UPDATE: Here's the Post's initial story, and a lengthy quote from it: "CSX Transportation can now move into the local permitting phase, followed by what could be about three and a half years of construction. Although the company must obtain permits from the city to move forward, there is every indication that the process will go smoothly. Even before completion of the mandated National Environmental Policy Act review, the D.C. Department of Transportation had agreed to let CSX take over the roads near the tunnel for the purpose of rebuilding it. Crews could start securing the site as early as this fall, officials said."
UPDATE II: A quote from page 3 of the ROD, about the approach to the tunnel work: "Implementation of the Selected Alternative will involve replacing the existing Virginia Avenue Tunnel with two new permanent tunnels constructed sequentially. The south side tunnel will be constructed first as train traffic will continue to use the existing tunnel. Once completed, train traffic will shift to the new south side tunnel, and the existing tunnel will be demolished. Most of the north wall of the existing tunnel will remain in place so that the structural integrity of the I-695 viaduct will not be affected. Following demolition, the north side tunnel will be constructed. At the end of construction, each new tunnel will have a single railroad track with enough vertical clearance to allow double-stack intermodal container freight trains. "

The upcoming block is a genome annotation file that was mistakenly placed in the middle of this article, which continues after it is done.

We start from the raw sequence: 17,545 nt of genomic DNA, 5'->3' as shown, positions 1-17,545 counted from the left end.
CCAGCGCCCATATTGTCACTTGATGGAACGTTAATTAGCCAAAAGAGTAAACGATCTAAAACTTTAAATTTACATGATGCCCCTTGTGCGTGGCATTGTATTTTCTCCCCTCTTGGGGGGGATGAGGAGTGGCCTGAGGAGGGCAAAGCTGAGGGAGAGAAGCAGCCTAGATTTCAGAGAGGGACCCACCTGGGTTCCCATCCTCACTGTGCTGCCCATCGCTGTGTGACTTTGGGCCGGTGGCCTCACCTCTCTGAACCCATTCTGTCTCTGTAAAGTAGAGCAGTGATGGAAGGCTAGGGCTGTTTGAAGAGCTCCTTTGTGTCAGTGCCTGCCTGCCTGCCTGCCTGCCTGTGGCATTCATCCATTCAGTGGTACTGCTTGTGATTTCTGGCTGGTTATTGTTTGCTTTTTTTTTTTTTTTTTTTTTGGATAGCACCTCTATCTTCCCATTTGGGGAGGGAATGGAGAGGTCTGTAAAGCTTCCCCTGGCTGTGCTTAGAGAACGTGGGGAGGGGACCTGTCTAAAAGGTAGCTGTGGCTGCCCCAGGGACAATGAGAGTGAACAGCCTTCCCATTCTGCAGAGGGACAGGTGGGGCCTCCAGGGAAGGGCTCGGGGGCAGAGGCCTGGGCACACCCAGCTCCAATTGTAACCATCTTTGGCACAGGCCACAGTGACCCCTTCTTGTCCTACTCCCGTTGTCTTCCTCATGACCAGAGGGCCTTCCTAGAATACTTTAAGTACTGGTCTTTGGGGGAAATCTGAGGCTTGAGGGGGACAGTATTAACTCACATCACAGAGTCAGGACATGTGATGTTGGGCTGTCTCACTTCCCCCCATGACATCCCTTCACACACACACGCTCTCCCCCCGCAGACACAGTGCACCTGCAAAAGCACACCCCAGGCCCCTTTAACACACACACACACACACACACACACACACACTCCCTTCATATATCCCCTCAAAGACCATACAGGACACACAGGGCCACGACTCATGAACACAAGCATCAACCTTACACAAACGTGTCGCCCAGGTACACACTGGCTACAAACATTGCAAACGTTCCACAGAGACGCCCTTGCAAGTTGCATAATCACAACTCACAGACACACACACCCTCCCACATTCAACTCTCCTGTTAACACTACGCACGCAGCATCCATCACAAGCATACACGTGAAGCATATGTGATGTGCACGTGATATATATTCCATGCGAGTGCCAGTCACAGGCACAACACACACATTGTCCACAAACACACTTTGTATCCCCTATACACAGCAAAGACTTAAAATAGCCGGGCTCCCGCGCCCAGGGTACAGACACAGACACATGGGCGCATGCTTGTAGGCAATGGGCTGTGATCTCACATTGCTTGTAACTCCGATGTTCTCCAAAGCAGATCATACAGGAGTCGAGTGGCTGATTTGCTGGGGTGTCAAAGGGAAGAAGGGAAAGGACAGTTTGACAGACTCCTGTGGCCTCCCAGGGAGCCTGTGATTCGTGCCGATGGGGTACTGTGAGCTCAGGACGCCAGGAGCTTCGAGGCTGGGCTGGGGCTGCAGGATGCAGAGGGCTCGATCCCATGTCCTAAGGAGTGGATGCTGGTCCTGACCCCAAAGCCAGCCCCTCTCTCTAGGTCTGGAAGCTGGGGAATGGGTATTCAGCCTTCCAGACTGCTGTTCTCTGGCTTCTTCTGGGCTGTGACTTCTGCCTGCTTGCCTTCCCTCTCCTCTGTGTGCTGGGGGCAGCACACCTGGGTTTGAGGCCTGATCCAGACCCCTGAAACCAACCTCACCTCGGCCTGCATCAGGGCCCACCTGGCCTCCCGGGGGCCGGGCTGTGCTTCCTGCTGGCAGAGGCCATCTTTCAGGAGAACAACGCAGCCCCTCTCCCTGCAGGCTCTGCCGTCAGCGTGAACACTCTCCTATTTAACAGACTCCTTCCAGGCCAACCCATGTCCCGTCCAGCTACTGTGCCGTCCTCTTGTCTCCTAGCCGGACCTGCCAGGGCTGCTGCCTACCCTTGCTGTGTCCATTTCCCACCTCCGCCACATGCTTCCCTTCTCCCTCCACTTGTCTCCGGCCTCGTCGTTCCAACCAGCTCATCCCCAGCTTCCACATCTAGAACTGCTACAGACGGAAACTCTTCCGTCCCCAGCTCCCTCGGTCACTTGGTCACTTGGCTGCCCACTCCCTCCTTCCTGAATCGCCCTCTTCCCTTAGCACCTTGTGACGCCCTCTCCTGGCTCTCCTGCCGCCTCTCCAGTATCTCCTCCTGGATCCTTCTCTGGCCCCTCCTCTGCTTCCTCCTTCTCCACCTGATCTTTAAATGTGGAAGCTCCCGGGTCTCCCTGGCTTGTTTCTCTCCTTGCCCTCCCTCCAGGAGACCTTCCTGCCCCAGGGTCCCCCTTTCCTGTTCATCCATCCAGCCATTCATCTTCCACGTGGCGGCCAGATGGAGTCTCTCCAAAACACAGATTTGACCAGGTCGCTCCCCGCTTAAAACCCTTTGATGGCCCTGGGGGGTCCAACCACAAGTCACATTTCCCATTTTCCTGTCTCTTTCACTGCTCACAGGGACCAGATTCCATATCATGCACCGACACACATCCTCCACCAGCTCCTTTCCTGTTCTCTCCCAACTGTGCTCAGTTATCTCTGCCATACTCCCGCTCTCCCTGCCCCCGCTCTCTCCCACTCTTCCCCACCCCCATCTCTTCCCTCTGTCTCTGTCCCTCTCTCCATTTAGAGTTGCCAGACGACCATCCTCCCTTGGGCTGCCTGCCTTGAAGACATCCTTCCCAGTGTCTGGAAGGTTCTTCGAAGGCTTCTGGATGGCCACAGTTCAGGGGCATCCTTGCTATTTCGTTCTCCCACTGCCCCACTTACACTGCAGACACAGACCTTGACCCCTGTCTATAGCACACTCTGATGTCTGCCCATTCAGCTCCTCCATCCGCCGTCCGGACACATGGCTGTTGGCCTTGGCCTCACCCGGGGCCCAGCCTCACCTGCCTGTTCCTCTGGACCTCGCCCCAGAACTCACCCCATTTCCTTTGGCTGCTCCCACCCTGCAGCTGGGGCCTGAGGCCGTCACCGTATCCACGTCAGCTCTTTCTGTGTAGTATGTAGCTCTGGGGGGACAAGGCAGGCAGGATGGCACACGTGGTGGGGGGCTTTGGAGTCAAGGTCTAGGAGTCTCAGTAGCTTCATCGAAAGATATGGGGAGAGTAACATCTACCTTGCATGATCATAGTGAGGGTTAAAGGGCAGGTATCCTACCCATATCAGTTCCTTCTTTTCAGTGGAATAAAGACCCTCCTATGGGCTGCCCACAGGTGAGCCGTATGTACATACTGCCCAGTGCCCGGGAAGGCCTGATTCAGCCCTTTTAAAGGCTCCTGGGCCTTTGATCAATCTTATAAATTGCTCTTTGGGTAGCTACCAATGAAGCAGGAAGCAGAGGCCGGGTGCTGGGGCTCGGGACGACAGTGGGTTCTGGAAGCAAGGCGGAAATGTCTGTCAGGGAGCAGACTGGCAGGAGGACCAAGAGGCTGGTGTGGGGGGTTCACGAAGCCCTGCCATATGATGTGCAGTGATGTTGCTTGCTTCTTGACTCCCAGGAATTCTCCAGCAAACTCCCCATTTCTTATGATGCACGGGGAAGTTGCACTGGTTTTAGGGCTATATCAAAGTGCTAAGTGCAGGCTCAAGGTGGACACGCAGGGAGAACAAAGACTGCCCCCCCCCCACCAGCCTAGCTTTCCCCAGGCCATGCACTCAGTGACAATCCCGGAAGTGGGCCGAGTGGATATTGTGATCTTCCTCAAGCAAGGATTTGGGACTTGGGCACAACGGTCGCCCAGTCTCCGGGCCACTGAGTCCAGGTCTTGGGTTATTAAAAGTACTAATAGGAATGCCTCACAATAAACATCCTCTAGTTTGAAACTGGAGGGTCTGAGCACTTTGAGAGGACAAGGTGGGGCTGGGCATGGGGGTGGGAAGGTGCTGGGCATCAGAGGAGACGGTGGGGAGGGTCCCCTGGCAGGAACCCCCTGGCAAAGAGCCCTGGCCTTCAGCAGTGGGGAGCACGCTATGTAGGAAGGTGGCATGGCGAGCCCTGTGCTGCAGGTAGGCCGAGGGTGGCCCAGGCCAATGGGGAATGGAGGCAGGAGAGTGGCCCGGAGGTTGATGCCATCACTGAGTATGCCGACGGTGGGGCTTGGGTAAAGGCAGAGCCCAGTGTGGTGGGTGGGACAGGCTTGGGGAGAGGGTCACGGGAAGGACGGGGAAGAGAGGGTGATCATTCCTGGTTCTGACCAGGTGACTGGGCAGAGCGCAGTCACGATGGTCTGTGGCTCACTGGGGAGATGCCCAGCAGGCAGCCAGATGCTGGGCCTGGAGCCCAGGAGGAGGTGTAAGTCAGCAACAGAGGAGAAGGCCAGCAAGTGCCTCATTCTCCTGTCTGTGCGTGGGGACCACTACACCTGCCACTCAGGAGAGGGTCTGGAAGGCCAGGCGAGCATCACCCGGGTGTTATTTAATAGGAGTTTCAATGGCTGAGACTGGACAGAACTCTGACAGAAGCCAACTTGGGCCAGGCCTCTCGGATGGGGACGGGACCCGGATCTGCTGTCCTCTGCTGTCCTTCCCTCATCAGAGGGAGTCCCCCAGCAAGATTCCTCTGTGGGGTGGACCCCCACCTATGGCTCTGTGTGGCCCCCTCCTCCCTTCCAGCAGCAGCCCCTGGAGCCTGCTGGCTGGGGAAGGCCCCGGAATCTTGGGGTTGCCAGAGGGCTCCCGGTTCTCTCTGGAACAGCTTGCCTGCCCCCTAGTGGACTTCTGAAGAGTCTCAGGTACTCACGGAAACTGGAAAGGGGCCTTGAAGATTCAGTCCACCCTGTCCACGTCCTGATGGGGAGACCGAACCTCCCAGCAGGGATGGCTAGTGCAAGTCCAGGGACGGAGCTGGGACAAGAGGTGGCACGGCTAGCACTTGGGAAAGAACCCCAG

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conngs0 says: (11/5/14 12:00 PM)
(Still) seems like a sensible plan to me provided CSX makes good on their proposals for community hardship compensation, noise mitigation, and the claim that the construction will not impede north/south vehicle, pedestrian or bicycle traffic.